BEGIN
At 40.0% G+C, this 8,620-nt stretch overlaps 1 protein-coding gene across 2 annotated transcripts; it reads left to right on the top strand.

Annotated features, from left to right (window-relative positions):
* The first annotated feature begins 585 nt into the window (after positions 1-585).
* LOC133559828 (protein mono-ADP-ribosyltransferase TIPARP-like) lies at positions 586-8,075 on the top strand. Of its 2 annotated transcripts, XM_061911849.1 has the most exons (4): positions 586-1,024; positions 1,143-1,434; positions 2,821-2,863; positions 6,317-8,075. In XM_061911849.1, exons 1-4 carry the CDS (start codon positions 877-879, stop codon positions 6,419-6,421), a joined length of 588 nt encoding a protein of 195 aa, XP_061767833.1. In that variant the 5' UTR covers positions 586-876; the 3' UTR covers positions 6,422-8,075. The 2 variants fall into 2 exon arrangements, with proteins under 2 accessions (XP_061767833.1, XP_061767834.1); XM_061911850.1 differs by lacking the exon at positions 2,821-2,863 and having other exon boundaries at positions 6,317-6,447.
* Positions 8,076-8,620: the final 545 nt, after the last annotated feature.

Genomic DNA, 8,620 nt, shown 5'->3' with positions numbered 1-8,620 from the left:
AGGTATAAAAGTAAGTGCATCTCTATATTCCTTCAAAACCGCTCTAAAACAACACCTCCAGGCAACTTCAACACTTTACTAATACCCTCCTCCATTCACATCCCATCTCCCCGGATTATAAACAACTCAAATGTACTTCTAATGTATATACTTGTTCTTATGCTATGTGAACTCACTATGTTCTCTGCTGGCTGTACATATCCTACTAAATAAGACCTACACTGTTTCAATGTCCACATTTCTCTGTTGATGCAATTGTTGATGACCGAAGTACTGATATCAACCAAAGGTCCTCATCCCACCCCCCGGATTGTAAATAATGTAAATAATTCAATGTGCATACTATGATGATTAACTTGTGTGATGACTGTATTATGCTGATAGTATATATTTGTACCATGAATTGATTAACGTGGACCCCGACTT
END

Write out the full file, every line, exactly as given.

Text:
At 40.0% G+C, this 8,620-nt stretch overlaps 1 protein-coding gene across 2 annotated transcripts; it reads left to right on the top strand.

Annotated features, from left to right (window-relative positions):
* The first annotated feature begins 585 nt into the window (after positions 1-585).
* LOC133559828 (protein mono-ADP-ribosyltransferase TIPARP-like) lies at positions 586-8,075 on the top strand. Of its 2 annotated transcripts, XM_061911849.1 has the most exons (4): positions 586-1,024; positions 1,143-1,434; positions 2,821-2,863; positions 6,317-8,075. In XM_061911849.1, exons 1-4 carry the CDS (start codon positions 877-879, stop codon positions 6,419-6,421), a joined length of 588 nt encoding a protein of 195 aa, XP_061767833.1. In that variant the 5' UTR covers positions 586-876; the 3' UTR covers positions 6,422-8,075. The 2 variants fall into 2 exon arrangements, with proteins under 2 accessions (XP_061767833.1, XP_061767834.1); XM_061911850.1 differs by lacking the exon at positions 2,821-2,863 and having other exon boundaries at positions 6,317-6,447.
* Positions 8,076-8,620: the final 545 nt, after the last annotated feature.

Genomic DNA, 8,620 nt, shown 5'->3' with positions numbered 1-8,620 from the left:
AGGTATAAAAGTAAGTGCATCTCTATATTCCTTCAAAACCGCTCTAAAACAACACCTCCAGGCAACTTCAACACTTTACTAATACCCTCCTCCATTCACATCCCATCTCCCCGGATTATAAACAACTCAAATGTACTTCTAATGTATATACTTGTTCTTATGCTATGTGAACTCACTATGTTCTCTGCTGGCTGTACATATCCTACTAAATAAGACCTACACTGTTTCAATGTCCACATTTCTCTGTTGATGCAATTGTTGATGACCGAAGTACTGATATCAACCAAAGGTCCTCATCCCACCCCCCGGATTGTAAATAATGTAAATAATTCAATGTGCATACTATGATGATTAACTTGTGTGATGACTGTATTATGCTGATAGTATATATTTGTACCATGAATTGATTAACGTGGACCCCGACTT